On Thursday in the US, a bullish mix of strong economic data on building starts, industrial production, unemployment claims, and Walmart’s latest quarterly sales and earnings report unfolded. The impact was felt across various sectors, leading to rises in US bond yields and concerns about economic growth and inflation. Notably, Walmart’s impressive performance drove increased revenue and earnings in the second quarter, while the overall economic outlook appeared robust.
The combination of favorable economic indicators resulted in a surge in US bond yields and a decline in Wall Street’s performance for yet another session. Real-time estimates of US economic growth indicated a substantial rise to nearly 6% on an annual basis. Despite these shifts, there were no indications of imminent interest rate hikes or alarming inflation trends. This allowed Walmart, the world’s largest retailer, to shine, as it reported significant growth in revenue and earnings for the second quarter and raised its forecasts for the rest of the year.
Walmart’s strong results came on the heels of a surprising 0.7% rise in retail sales for July, raising questions among economists about potential Federal Reserve rate hikes in the upcoming September meeting. These concerns were further stoked by the Atlanta Fed’s GDPNow tracker, which signaled an impressive 5.8% growth rate, reflecting strong housing data, production figures, and jobless claims data. This exceeded the initial estimate of 2.4% growth for the second quarter.
The Atlanta Fed attributed the upward revision to the GDPNow estimate to the robust private housing starts report for July and a positive industrial production report. The compelling performance of Walmart’s US retail operations, coupled with its solid international endeavors, contributed to the overall sense of economic strengthening, although not all American retailers experienced the same bullishness.
Additionally, the latest data on initial US state unemployment benefits claims showed a decline of 11,000 to 239,000 claims for the week ending August 12, just below the forecasted 240,000 claims. The increase in claims during the previous week was largely attributed to fraudulent filings in Ohio. These figures, along with the Walmart report and the Atlanta Fed’s update, led to increases in US bond yields, with the two-year yield reaching 4.96% and the 10-year yield hovering around 4.30%.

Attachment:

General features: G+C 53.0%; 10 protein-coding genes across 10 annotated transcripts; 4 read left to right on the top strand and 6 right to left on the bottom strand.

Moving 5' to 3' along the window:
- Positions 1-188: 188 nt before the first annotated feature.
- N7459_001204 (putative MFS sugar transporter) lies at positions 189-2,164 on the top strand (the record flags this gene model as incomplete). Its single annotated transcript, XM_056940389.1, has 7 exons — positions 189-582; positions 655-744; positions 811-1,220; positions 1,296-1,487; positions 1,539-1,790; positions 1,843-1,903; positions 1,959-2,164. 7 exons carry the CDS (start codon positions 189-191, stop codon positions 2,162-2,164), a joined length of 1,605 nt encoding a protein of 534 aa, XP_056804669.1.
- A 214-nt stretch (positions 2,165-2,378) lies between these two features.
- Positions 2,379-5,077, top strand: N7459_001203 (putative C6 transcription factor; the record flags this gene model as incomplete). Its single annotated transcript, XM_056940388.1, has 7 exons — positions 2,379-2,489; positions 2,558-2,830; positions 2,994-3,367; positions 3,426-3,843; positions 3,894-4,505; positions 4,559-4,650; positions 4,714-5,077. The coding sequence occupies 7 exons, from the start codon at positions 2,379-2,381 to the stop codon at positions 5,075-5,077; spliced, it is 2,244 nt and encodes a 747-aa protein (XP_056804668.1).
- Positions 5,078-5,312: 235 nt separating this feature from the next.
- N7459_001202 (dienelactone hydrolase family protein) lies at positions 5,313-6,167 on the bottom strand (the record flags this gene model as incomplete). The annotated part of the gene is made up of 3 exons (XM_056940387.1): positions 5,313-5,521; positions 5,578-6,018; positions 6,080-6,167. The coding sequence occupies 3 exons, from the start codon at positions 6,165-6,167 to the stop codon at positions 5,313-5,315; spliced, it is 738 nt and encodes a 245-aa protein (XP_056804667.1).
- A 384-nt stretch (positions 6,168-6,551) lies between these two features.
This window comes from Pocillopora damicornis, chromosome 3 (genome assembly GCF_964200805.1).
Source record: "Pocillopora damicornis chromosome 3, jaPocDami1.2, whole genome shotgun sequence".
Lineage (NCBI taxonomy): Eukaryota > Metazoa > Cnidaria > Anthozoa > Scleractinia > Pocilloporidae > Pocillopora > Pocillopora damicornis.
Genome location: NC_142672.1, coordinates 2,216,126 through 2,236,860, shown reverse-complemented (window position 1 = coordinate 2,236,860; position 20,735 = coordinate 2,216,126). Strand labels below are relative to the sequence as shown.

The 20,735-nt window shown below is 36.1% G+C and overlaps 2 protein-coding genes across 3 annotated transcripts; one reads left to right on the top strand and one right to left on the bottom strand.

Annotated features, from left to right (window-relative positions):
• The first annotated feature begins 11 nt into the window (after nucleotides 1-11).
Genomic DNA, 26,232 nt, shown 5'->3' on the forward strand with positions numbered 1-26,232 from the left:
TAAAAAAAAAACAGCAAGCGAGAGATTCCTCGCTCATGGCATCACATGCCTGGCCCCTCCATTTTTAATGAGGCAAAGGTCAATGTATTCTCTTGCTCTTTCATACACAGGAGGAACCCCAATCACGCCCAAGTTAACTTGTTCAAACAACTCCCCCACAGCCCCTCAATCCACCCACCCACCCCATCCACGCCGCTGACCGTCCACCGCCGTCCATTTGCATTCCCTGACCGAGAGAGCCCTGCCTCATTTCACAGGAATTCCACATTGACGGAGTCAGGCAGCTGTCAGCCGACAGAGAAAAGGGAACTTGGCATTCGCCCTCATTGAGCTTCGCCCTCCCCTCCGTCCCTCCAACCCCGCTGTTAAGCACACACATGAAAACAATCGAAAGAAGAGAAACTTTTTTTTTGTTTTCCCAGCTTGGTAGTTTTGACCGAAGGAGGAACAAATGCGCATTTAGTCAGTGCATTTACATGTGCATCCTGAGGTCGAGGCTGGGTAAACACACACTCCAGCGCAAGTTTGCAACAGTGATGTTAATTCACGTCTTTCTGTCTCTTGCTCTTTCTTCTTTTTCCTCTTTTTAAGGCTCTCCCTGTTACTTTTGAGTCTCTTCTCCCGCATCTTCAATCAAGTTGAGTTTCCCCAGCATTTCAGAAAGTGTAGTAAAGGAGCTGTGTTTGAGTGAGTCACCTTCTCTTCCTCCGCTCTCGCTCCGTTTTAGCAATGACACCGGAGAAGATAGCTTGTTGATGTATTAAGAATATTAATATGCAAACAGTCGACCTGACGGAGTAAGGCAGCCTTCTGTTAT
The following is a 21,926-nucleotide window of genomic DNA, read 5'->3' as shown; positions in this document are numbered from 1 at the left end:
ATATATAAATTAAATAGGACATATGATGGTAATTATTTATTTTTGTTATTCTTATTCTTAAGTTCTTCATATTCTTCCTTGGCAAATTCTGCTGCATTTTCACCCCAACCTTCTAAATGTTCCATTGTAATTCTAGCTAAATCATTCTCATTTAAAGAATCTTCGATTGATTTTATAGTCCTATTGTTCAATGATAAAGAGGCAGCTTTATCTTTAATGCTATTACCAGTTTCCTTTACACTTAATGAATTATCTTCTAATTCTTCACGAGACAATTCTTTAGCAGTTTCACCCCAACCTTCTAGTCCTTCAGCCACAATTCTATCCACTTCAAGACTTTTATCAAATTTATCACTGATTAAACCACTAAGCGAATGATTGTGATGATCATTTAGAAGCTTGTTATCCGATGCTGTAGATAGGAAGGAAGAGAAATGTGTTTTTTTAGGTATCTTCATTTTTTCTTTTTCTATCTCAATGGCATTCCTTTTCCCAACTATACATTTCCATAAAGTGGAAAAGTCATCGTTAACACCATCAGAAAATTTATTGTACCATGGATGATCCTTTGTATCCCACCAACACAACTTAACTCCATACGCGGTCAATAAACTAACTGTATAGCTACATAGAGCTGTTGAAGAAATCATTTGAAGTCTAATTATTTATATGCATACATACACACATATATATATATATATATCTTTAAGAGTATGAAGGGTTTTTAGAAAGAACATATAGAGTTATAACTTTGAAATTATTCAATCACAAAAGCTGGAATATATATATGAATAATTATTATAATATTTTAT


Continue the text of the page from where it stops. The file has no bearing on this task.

Walmart’s July quarter performance stood out for its comprehensive strength, surpassing expectations for both sales and profits. Notably, E-commerce sales for Walmart’s US operations surged by 24%, a contrast to the decline witnessed by many other retailers over the past year. The company’s revenue rose by 5.7% to $161.63 billion, exceeding market projections, while net income for the second quarter soared by 53% to $7.89 billion.
While celebrating its success, Walmart did express concerns about potential challenges ahead. Rising energy costs and the resumption of student loan payments in October could impact Americans’ spending power in the coming year to 18 months. In contrast, smaller rival Target beat profit estimates for the quarter but lowered its annual forecast, reflective of a more subdued sentiment across a significant portion of American retailing.
Despite the positive developments, Walmart’s shares, which initially gained 1% pre-market, concluded Thursday with a 2.2% decline. The discrepancy between the retailer’s solid quarter and positive outlook and the unease among US investors regarding the strengthening domestic economy and escalating issues in China contributed to this market reaction.